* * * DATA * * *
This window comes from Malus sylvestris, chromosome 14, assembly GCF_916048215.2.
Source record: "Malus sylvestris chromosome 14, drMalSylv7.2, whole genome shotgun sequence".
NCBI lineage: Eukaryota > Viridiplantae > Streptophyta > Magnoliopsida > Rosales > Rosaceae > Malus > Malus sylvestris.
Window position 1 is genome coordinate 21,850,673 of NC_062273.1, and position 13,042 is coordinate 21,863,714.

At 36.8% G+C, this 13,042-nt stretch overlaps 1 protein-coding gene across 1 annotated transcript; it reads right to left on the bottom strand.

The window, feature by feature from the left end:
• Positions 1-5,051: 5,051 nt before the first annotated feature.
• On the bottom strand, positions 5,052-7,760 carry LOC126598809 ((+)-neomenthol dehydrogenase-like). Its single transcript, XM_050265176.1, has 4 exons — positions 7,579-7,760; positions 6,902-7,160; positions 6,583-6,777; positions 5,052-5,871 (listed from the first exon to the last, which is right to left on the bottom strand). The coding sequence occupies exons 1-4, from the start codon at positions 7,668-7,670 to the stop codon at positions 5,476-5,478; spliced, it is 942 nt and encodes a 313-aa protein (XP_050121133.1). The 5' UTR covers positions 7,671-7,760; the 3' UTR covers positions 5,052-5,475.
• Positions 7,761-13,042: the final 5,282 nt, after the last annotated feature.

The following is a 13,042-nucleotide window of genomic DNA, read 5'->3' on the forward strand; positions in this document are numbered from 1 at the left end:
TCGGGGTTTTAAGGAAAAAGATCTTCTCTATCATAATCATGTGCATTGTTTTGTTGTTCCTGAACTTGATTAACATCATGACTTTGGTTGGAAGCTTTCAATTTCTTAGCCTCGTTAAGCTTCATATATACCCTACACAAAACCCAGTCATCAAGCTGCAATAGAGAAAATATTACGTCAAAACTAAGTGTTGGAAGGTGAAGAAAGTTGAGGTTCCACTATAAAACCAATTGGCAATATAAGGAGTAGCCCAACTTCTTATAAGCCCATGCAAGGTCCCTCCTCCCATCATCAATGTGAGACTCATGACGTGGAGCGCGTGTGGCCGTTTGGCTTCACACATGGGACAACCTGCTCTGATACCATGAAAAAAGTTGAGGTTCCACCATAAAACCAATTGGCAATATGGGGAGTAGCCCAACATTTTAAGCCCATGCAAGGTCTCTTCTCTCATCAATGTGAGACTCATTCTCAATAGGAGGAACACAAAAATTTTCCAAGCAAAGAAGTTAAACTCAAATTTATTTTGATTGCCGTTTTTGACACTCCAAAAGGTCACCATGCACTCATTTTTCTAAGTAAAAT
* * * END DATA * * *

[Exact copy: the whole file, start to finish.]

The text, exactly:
This window comes from Malus sylvestris, chromosome 14, assembly GCF_916048215.2.
Source record: "Malus sylvestris chromosome 14, drMalSylv7.2, whole genome shotgun sequence".
NCBI lineage: Eukaryota > Viridiplantae > Streptophyta > Magnoliopsida > Rosales > Rosaceae > Malus > Malus sylvestris.
Window position 1 is genome coordinate 21,850,673 of NC_062273.1, and position 13,042 is coordinate 21,863,714.

At 36.8% G+C, this 13,042-nt stretch overlaps 1 protein-coding gene across 1 annotated transcript; it reads right to left on the bottom strand.

The window, feature by feature from the left end:
• Positions 1-5,051: 5,051 nt before the first annotated feature.
• On the bottom strand, positions 5,052-7,760 carry LOC126598809 ((+)-neomenthol dehydrogenase-like). Its single transcript, XM_050265176.1, has 4 exons — positions 7,579-7,760; positions 6,902-7,160; positions 6,583-6,777; positions 5,052-5,871 (listed from the first exon to the last, which is right to left on the bottom strand). The coding sequence occupies exons 1-4, from the start codon at positions 7,668-7,670 to the stop codon at positions 5,476-5,478; spliced, it is 942 nt and encodes a 313-aa protein (XP_050121133.1). The 5' UTR covers positions 7,671-7,760; the 3' UTR covers positions 5,052-5,475.
• Positions 7,761-13,042: the final 5,282 nt, after the last annotated feature.

The following is a 13,042-nucleotide window of genomic DNA, read 5'->3' on the forward strand; positions in this document are numbered from 1 at the left end:
TCGGGGTTTTAAGGAAAAAGATCTTCTCTATCATAATCATGTGCATTGTTTTGTTGTTCCTGAACTTGATTAACATCATGACTTTGGTTGGAAGCTTTCAATTTCTTAGCCTCGTTAAGCTTCATATATACCCTACACAAAACCCAGTCATCAAGCTGCAATAGAGAAAATATTACGTCAAAACTAAGTGTTGGAAGGTGAAGAAAGTTGAGGTTCCACTATAAAACCAATTGGCAATATAAGGAGTAGCCCAACTTCTTATAAGCCCATGCAAGGTCCCTCCTCCCATCATCAATGTGAGACTCATGACGTGGAGCGCGTGTGGCCGTTTGGCTTCACACATGGGACAACCTGCTCTGATACCATGAAAAAAGTTGAGGTTCCACCATAAAACCAATTGGCAATATGGGGAGTAGCCCAACATTTTAAGCCCATGCAAGGTCTCTTCTCTCATCAATGTGAGACTCATTCTCAATAGGAGGAACACAAAAATTTTCCAAGCAAAGAAGTTAAACTCAAATTTATTTTGATTGCCGTTTTTGACACTCCAAAAGGTCACCATGCACTCATTTTTCTAAGTAAAAT